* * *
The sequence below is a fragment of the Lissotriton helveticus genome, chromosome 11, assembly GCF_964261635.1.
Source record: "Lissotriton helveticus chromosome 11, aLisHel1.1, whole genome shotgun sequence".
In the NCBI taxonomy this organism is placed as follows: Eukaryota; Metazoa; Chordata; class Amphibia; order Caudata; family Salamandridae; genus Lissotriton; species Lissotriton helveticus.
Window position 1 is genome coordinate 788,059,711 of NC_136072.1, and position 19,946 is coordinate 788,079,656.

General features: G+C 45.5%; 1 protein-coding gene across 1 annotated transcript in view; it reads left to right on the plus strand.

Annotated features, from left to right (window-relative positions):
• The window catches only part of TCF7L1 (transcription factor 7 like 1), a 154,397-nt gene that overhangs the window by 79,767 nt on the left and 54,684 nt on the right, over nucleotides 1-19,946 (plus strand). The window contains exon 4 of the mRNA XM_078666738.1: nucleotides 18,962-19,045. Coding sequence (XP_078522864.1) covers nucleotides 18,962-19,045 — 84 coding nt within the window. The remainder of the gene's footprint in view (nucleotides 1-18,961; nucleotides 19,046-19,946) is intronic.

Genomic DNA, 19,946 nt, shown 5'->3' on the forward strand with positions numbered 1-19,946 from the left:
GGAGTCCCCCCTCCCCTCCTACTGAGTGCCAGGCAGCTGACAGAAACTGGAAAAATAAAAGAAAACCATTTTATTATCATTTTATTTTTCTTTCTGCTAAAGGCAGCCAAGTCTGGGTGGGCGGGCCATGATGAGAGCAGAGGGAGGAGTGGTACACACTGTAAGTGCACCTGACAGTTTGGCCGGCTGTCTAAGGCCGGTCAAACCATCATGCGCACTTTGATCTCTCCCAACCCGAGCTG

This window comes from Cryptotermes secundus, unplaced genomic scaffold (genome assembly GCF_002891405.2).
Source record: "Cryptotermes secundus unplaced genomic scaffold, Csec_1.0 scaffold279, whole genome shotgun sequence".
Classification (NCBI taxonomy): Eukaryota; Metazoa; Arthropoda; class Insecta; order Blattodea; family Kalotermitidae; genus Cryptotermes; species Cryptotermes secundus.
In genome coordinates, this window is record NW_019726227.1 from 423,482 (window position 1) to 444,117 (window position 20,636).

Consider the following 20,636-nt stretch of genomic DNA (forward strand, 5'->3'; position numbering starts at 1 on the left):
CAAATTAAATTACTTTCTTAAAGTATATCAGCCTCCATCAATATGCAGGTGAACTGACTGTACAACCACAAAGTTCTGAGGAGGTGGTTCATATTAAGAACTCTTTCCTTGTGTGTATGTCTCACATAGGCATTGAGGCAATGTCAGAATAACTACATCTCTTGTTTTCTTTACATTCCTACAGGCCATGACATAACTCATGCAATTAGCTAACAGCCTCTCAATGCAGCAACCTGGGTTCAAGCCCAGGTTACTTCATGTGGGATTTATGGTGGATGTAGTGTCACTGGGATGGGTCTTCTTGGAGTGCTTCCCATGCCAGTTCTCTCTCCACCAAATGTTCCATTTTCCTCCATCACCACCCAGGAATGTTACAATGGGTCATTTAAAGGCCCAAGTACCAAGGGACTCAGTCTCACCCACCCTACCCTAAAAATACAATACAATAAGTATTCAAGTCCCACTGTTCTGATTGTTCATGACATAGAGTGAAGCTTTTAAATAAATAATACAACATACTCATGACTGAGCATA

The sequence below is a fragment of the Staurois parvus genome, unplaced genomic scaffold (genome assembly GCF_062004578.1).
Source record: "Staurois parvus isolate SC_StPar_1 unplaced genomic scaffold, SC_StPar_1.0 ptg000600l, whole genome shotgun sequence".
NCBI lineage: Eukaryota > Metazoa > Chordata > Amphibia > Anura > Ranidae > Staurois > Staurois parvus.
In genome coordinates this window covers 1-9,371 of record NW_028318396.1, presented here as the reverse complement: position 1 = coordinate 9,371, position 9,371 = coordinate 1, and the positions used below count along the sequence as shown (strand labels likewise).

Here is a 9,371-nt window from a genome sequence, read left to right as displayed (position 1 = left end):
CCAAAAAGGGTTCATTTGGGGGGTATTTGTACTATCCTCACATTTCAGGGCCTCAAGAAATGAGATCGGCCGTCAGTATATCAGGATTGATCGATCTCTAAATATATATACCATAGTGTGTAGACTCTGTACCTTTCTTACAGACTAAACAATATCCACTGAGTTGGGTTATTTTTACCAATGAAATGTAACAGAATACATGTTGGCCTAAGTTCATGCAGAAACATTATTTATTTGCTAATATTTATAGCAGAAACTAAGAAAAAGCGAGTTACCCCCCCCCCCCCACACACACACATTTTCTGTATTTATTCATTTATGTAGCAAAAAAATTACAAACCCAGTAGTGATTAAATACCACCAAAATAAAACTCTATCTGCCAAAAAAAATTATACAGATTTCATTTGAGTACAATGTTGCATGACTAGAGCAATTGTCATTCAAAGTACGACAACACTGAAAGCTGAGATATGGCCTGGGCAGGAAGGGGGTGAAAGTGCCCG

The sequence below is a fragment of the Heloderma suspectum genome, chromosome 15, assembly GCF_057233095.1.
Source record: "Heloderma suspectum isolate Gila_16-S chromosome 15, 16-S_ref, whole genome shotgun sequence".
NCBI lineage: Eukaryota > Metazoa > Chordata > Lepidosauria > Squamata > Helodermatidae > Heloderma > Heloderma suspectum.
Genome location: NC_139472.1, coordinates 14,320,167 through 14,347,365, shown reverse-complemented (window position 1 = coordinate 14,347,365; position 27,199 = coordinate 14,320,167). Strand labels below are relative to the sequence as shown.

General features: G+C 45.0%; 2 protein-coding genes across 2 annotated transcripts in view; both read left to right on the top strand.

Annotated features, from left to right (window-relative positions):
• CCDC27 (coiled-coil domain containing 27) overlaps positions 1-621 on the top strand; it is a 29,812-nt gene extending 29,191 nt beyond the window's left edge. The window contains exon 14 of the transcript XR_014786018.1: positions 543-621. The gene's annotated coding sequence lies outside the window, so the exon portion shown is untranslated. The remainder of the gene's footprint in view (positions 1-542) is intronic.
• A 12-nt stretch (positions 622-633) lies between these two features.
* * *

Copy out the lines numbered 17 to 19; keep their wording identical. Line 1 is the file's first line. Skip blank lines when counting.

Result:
Source record: "Staurois parvus isolate SC_StPar_1 unplaced genomic scaffold, SC_StPar_1.0 ptg000600l, whole genome shotgun sequence".
NCBI lineage: Eukaryota > Metazoa > Chordata > Amphibia > Anura > Ranidae > Staurois > Staurois parvus.
In genome coordinates this window covers 1-9,371 of record NW_028318396.1, presented here as the reverse complement: position 1 = coordinate 9,371, position 9,371 = coordinate 1, and the positions used below count along the sequence as shown (strand labels likewise).